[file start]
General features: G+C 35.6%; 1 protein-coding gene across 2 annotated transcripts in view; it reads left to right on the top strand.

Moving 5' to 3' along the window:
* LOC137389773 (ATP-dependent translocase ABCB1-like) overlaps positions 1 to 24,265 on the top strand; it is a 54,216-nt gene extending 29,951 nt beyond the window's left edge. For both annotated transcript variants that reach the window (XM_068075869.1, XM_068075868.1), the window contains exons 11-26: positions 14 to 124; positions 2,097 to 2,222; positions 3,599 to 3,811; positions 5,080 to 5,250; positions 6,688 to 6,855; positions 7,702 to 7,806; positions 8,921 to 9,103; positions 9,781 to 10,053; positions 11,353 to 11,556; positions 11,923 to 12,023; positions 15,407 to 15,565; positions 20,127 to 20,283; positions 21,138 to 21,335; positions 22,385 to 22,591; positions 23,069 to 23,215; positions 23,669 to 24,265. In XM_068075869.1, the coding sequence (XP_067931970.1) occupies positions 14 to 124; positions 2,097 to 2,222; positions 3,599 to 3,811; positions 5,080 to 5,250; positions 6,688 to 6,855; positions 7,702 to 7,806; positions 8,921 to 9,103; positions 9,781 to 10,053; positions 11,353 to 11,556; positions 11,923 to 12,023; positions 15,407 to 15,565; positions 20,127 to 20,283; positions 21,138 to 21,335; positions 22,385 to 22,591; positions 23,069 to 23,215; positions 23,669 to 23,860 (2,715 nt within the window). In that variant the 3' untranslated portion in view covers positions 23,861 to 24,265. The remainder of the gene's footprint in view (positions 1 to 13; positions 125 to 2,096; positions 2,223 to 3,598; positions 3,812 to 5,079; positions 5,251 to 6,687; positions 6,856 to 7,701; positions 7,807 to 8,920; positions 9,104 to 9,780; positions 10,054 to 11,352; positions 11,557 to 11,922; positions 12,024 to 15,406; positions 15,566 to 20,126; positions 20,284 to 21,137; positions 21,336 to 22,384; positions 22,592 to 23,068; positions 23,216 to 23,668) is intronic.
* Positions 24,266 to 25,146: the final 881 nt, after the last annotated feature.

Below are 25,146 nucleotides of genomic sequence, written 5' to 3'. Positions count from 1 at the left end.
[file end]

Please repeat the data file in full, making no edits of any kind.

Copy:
General features: G+C 35.6%; 1 protein-coding gene across 2 annotated transcripts in view; it reads left to right on the top strand.

Moving 5' to 3' along the window:
* LOC137389773 (ATP-dependent translocase ABCB1-like) overlaps positions 1 to 24,265 on the top strand; it is a 54,216-nt gene extending 29,951 nt beyond the window's left edge. For both annotated transcript variants that reach the window (XM_068075869.1, XM_068075868.1), the window contains exons 11-26: positions 14 to 124; positions 2,097 to 2,222; positions 3,599 to 3,811; positions 5,080 to 5,250; positions 6,688 to 6,855; positions 7,702 to 7,806; positions 8,921 to 9,103; positions 9,781 to 10,053; positions 11,353 to 11,556; positions 11,923 to 12,023; positions 15,407 to 15,565; positions 20,127 to 20,283; positions 21,138 to 21,335; positions 22,385 to 22,591; positions 23,069 to 23,215; positions 23,669 to 24,265. In XM_068075869.1, the coding sequence (XP_067931970.1) occupies positions 14 to 124; positions 2,097 to 2,222; positions 3,599 to 3,811; positions 5,080 to 5,250; positions 6,688 to 6,855; positions 7,702 to 7,806; positions 8,921 to 9,103; positions 9,781 to 10,053; positions 11,353 to 11,556; positions 11,923 to 12,023; positions 15,407 to 15,565; positions 20,127 to 20,283; positions 21,138 to 21,335; positions 22,385 to 22,591; positions 23,069 to 23,215; positions 23,669 to 23,860 (2,715 nt within the window). In that variant the 3' untranslated portion in view covers positions 23,861 to 24,265. The remainder of the gene's footprint in view (positions 1 to 13; positions 125 to 2,096; positions 2,223 to 3,598; positions 3,812 to 5,079; positions 5,251 to 6,687; positions 6,856 to 7,701; positions 7,807 to 8,920; positions 9,104 to 9,780; positions 10,054 to 11,352; positions 11,557 to 11,922; positions 12,024 to 15,406; positions 15,566 to 20,126; positions 20,284 to 21,137; positions 21,336 to 22,384; positions 22,592 to 23,068; positions 23,216 to 23,668) is intronic.
* Positions 24,266 to 25,146: the final 881 nt, after the last annotated feature.

Below are 25,146 nucleotides of genomic sequence, written 5' to 3'. Positions count from 1 at the left end.